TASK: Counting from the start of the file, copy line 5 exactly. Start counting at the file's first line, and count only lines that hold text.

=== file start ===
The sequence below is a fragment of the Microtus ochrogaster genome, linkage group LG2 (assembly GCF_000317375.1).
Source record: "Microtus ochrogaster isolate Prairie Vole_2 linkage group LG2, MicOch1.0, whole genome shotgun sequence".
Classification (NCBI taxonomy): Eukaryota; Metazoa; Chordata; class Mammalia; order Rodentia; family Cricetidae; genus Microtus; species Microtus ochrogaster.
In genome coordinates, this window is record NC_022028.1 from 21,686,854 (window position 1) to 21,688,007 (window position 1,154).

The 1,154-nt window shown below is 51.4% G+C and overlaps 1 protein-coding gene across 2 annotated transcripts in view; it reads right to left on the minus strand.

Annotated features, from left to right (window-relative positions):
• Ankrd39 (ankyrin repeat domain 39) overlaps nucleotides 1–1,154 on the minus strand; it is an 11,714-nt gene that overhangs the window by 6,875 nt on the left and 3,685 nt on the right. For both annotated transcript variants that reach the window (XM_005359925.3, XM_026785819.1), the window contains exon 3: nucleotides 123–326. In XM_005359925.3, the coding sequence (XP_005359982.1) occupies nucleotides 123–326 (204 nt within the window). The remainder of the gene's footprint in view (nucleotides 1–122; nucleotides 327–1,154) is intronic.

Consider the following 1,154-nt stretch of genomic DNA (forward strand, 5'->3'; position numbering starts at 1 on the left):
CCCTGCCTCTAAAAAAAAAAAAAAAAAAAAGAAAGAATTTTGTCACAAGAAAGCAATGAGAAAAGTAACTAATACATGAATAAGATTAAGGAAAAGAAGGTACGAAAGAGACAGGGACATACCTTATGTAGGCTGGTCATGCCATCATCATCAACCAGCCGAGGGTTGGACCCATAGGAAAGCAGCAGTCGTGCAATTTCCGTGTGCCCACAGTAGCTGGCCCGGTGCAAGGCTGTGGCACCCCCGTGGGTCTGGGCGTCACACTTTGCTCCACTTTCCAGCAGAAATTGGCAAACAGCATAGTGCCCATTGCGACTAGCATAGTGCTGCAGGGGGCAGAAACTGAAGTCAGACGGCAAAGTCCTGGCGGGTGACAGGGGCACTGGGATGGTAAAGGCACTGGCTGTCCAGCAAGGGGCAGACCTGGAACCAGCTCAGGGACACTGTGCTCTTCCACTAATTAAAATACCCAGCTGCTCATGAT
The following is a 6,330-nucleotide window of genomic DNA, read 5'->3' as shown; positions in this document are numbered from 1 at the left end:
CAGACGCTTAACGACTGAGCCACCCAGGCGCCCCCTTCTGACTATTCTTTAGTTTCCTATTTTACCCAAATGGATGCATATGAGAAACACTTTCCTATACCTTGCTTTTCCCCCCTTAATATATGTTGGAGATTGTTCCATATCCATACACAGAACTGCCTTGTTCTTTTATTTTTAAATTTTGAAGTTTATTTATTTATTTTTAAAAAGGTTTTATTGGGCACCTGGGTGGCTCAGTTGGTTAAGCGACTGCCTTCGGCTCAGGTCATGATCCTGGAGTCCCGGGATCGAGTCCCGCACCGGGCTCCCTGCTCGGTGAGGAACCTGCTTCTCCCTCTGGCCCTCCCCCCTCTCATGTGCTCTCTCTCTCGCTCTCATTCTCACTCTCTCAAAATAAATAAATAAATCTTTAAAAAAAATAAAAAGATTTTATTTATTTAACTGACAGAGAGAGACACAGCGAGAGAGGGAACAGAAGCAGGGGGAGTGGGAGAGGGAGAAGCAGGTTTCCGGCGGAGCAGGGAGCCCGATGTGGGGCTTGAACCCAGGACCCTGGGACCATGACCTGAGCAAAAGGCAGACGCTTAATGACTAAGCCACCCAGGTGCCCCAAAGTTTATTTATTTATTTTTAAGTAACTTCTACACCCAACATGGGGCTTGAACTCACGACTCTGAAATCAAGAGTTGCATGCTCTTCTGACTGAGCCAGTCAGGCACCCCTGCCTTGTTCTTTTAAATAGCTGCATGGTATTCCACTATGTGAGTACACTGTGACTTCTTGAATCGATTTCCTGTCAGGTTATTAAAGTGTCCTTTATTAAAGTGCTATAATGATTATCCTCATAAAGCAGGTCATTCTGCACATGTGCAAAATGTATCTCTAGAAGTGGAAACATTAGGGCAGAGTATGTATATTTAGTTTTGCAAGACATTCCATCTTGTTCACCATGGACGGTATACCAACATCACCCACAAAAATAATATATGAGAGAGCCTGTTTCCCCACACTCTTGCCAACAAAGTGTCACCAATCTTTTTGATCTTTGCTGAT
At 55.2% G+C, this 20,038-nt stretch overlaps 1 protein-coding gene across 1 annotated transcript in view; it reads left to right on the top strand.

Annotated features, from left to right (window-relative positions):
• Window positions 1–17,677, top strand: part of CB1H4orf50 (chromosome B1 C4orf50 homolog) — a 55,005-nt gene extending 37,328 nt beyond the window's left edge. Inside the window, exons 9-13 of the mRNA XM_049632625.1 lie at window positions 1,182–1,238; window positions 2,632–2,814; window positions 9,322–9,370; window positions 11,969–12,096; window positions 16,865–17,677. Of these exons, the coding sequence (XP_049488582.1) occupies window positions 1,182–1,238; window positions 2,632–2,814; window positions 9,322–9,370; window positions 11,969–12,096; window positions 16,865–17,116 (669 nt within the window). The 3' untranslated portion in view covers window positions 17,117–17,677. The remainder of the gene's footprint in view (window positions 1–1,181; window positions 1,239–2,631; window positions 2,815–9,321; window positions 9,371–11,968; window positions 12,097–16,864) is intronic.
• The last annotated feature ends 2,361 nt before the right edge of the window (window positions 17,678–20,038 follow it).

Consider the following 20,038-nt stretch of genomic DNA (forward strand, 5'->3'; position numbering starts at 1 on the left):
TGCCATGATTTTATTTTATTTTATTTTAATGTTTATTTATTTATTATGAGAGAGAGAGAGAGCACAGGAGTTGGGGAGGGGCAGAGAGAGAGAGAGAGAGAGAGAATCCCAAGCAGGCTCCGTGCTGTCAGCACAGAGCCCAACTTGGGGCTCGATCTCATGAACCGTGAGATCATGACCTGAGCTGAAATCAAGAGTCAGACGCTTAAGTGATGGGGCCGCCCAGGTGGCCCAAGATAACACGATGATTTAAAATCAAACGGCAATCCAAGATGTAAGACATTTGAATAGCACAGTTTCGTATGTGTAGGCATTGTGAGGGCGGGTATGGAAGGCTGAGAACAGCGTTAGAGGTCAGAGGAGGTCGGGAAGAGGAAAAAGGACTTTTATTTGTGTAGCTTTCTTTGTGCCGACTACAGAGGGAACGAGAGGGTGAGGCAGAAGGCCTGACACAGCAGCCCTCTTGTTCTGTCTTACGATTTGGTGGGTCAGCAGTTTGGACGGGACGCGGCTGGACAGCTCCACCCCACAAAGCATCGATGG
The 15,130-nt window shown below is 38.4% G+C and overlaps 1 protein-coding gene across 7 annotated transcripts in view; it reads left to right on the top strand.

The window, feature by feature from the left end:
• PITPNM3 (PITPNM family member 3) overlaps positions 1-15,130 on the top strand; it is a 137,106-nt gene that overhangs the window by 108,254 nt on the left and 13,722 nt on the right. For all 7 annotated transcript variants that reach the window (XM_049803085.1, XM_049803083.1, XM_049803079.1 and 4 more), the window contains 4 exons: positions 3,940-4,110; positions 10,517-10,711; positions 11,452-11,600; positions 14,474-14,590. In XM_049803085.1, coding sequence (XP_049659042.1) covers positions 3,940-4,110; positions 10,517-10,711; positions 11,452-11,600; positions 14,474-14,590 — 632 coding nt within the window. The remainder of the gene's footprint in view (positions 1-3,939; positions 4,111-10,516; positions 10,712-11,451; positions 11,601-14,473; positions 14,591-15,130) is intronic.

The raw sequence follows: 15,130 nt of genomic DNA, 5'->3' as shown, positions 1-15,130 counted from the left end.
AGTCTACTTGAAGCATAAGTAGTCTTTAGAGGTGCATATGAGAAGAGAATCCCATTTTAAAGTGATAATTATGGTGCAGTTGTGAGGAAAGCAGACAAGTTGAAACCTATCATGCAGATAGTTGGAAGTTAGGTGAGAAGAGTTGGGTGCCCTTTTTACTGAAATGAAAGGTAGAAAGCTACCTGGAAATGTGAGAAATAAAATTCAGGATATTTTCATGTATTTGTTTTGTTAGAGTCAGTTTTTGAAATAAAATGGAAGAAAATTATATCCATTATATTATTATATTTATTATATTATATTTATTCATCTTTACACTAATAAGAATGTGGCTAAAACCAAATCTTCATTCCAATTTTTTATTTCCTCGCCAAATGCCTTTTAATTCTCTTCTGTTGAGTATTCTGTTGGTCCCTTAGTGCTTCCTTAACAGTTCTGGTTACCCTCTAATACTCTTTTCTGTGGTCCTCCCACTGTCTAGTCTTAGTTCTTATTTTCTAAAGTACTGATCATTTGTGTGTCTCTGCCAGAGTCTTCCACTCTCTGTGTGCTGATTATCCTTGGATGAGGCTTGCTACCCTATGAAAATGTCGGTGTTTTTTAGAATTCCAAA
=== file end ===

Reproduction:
The 1,154-nt window shown below is 51.4% G+C and overlaps 1 protein-coding gene across 2 annotated transcripts in view; it reads right to left on the minus strand.